Considering the diverse statements of maximum tolerable delay times, the results, found through experiments, are worth working with. Additionally, Stan Vonog, founder of Musigy another virtual environment for networked musical collaboration, affirms that “you can manage to talk around a lag as high as 200 to 300 milliseconds, […] but for multiplayer jam sessions, anything above 50msec renders a piece of music practically unplayable.” (Anderson, 2007, [http://spectrum.ieee.org/computing/software/virtual-jamming]) The maximum tolerable delay time of 50msec in a non synchronized environment is the basis of further investigations in the following chapter where we split up the occurring delay time to two parts.
CHAPTER 3: HOW TO REACH MINIMUM DELAY
As mentioned in the last paragraph of chapter 2, minimum delay is considered to be 50msec. There are two major areas where delay time is evoked. The audio signal processing in the client’s computer induces insurmountable latency and the signal transmission over the Internet adds additional latency. Both parts summed up, there has to be a delay of maximum 50msec for an acceptable networked collaborative musical performance.
3.1: END-SYSTEM DELAY
The path of an audio signal, processed in the client’s computer, goes from the soundcard over the CPU to the network card and reversed. This includes AD/DA-converters, soundcard hardware buffer, microprocessor queuing, and audio compression. Let’s take a closer look at the sources in audio signal processing where actual audio delay occurs.
3.1.1: AUDIO SIGNAL PROCESSING
Since every participant in a networked performance has another set of computer hardware and software, it’s not viable to define the ultimate hardware setup and software settings to keep latency as low as possible. In this chapter, basic theory about latency in audio signal processing and some proposals are revealed.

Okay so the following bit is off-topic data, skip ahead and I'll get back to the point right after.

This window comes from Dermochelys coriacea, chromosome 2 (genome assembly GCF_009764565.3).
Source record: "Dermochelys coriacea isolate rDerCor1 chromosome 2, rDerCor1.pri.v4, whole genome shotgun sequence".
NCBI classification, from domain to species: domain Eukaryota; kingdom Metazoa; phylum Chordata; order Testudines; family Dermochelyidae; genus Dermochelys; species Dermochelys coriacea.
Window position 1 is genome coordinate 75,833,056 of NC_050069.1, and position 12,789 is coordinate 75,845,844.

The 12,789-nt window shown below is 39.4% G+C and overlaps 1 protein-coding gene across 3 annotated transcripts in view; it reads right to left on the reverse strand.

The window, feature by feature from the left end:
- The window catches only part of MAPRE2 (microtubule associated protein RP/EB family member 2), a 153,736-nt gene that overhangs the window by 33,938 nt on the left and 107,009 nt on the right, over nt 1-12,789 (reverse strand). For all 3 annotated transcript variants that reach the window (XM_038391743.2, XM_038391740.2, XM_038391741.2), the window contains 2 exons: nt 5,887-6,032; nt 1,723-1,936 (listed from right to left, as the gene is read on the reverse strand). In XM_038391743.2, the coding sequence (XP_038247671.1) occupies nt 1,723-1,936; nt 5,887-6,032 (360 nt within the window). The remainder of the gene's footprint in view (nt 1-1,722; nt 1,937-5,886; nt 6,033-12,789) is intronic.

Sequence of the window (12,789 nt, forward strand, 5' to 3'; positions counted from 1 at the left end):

First, we have a look at the hardware based audio input of a participant’s (participant A) computer and analyze different obstacles, creating latency. When an analog audio signal from a microphone or a guitar reaches the input of a soundcard, the analog signal is converted into a digital signal.
“Converters usually add a delay of about 1ms”. (Walker, 2005, [http://www.soundonsound.com/sos/jan05/articles/pcmusician.htm]) Also, when the audio signal is conducted through the soundcard, the optional sample-rate conversion in the soundcard, for instance from 44,100Hz into 32,000Hz, can cause further delay of about 1msec. (cf. ibid.) At the moment, we have a digitized audio signal on a delay of about 1-2msec, ready to be buffered. Any data stream has to be buffered, in order to guarantee a continuous flow for the upcoming processing. Every burning process of a DVD, for instance, needs a certain buffer, to insure nonstop recording without gaps or overflows. As there must not be gaps in an audio signal either a hardware buffer is required here as well. (cf. ibid.) This hardware buffer is applied on the soundcard itself and controllable via software-based control panels.
If the buffers are too small and the data runs out before Windows can get back to […] empty them (recording), you'll get a gap in the audio stream that sounds like a click or pop in the waveform. […] Making the buffers a lot bigger […] has an unfortunate side effect: any change that you make to the audio from your audio software doesn't take effect until the next buffer is accessed. This is latency […]. (Walker, 2005, [http://www.soundonsound.com/sos/jan05/articles/pcmusician.htm])
Every soundcard has its individual buffer settings to reach optimal low latency. Here two suggestions can be offered. In order to achieve lowest latency on optimal buffer settings, a high quality audio interface, and an appropriate driver have to be used. High quality audio interfaces, such as the M-Audio® Fast Track® Series, assure high speed audio processing. The most appropriate driver would be the audio protocol ASIO, specifically the 'ASIO DirectX Full Duplex Driver' for all Windows systems, which “generally offer the lowest latencies and CPU overheads, and are also supported by a wide range of host applications”. (ibid.)